Every year, the 10th of September is recognised as World Suicide Prevention Day. Suicide is a growing problem throughout the globe and the numbers tell a shocking story. According to the World Health Organization (WHO), suicide is committed somewhere in the world every 40 seconds, meaning approximately 700,000 people die every year to suicide. Currently, the construction industry loses one construction worker every day to suicide and 26% of construction industry professionals have thought about taking their own lives in 2019. These numbers were shocking even before the COVID-19 pandemic had hit the industry, and these statistics have only risen since then.
The International Association for Suicide Prevention (IASP) created the World Suicide Prevention Day in 2003. The day is co-sponsored by the World Federation for Mental Health and World Health Organization. The aim of World Suicide Prevention Day is to raise awareness to developing practises and actions to aid in preventing suicides.
The construction industry has become the deadliest profession in the UK and every day the construction workforce faces many unique challenges that can lead to suicide. This suicide prevention day Plant Planet explore these challenges and what we can do to prevent it.
Construction workers can spend long extended periods away from home and their friends and family. Even on site, some construction workers, such as crane operators are on one-man jobs – being away from loved ones or working alone for long periods of time can result in feelings of being isolated. Job insecurity is also a huge factor in the construction industry with many workers being self-employed or on temporary site projects. With the multitude of factors that can cause stress on the workforce there is also the added pressure to “man up”. The macho culture that is conceived in the industry has a dramatic impact on mental health, the ability to be struggling but not allowed to show it can take its toll on anyone. It is an unforgiving culture.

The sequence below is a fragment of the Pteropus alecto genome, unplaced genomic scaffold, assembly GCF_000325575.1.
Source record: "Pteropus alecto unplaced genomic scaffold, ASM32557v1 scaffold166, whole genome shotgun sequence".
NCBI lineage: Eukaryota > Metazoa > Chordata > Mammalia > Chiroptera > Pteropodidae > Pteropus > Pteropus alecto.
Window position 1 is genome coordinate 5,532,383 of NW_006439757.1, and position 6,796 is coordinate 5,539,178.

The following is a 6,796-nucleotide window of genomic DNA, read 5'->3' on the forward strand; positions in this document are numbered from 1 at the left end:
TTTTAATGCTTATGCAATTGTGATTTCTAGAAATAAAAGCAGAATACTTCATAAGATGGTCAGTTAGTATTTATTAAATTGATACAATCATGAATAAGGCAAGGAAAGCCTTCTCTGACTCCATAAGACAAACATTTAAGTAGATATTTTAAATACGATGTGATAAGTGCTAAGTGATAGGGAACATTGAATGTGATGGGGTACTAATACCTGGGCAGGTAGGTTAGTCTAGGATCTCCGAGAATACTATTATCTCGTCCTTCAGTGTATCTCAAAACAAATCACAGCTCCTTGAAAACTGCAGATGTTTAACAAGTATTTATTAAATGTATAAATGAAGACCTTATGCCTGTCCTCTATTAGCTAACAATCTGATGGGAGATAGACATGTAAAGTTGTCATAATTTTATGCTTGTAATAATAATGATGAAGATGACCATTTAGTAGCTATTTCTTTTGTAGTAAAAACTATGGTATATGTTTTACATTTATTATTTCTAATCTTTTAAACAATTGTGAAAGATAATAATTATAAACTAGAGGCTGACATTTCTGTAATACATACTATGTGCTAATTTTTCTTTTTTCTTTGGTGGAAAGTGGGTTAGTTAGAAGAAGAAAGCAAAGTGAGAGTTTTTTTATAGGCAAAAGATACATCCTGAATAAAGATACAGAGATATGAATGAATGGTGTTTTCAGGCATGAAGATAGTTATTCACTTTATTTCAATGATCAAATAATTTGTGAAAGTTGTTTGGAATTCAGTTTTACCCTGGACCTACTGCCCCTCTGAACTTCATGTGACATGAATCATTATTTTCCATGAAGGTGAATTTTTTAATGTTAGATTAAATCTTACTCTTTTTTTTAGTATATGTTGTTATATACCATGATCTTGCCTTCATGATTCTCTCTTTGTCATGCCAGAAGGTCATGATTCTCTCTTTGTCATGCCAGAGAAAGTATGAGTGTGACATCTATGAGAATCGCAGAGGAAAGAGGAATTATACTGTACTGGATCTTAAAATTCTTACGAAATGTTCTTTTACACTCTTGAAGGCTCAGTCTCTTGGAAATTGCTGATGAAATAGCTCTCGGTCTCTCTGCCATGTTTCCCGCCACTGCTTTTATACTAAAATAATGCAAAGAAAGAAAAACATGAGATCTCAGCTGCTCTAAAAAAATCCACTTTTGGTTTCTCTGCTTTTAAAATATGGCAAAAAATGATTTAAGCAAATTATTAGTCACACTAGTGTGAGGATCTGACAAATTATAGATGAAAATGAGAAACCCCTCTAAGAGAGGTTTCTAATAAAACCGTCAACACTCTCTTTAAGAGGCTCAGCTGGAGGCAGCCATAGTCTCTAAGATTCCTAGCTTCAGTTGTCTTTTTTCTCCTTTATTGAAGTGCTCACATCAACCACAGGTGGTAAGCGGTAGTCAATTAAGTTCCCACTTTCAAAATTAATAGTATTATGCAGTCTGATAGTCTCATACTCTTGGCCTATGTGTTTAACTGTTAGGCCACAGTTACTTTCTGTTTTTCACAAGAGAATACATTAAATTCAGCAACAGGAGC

We have put together some useful tips from mental health experts to assist if someone you know is struggling with mental health.
- Listen – Sometimes a good vent goes a long way, allow the person to say all they want to without interrupting – simply sit and show you are listening.
- Take them seriously – don’t attempt to make light of the situation or try to make a joke in an attempt to lighten the mood. Someone experiencing mental health problems may feel isolated and want to know you are understanding them and know they are not alone.
- Reassure – Many can’t help feeling the way they feel – simply reminding them you are there for them instead of trying to tell them they have a lot to be thankful for, which may increase feelings of isolation and being misunderstood.
- Ask what they would like from you – If someone has come to you for advice on mental health, they have chosen you for a reason, be sure to be there for them and assist in anything they may need help with – even if its finding somewhere for support.
- Be direct – Don’t be afraid to be direct – being direct in these situations avoids any potential misunderstandings – and being direct is one step towards normalising the conversation, which is a step forward in increasing mental health awareness and removing the stigma. If you feel like there may have been a sign that relates to suicide, asking someone directly gives them encouragement to be direct in how they’re feeling too.
- Be There – Sometimes simply being there is a great help and don’t blame yourself if you are close to someone experiencing mental health issues. However, if you have any concerns, be sure to go to a mental health professional, be it a service or charity or GP.
There is no one solution to approaching mental health but ensuring that someone knows they are supported is crucial. There are many ways you can reach out this suicide prevention month, charities such as Mind, the Lighthouse Construction Industry Charity, Construction Sport and the Construction Industry helpline are here to support anyone in need.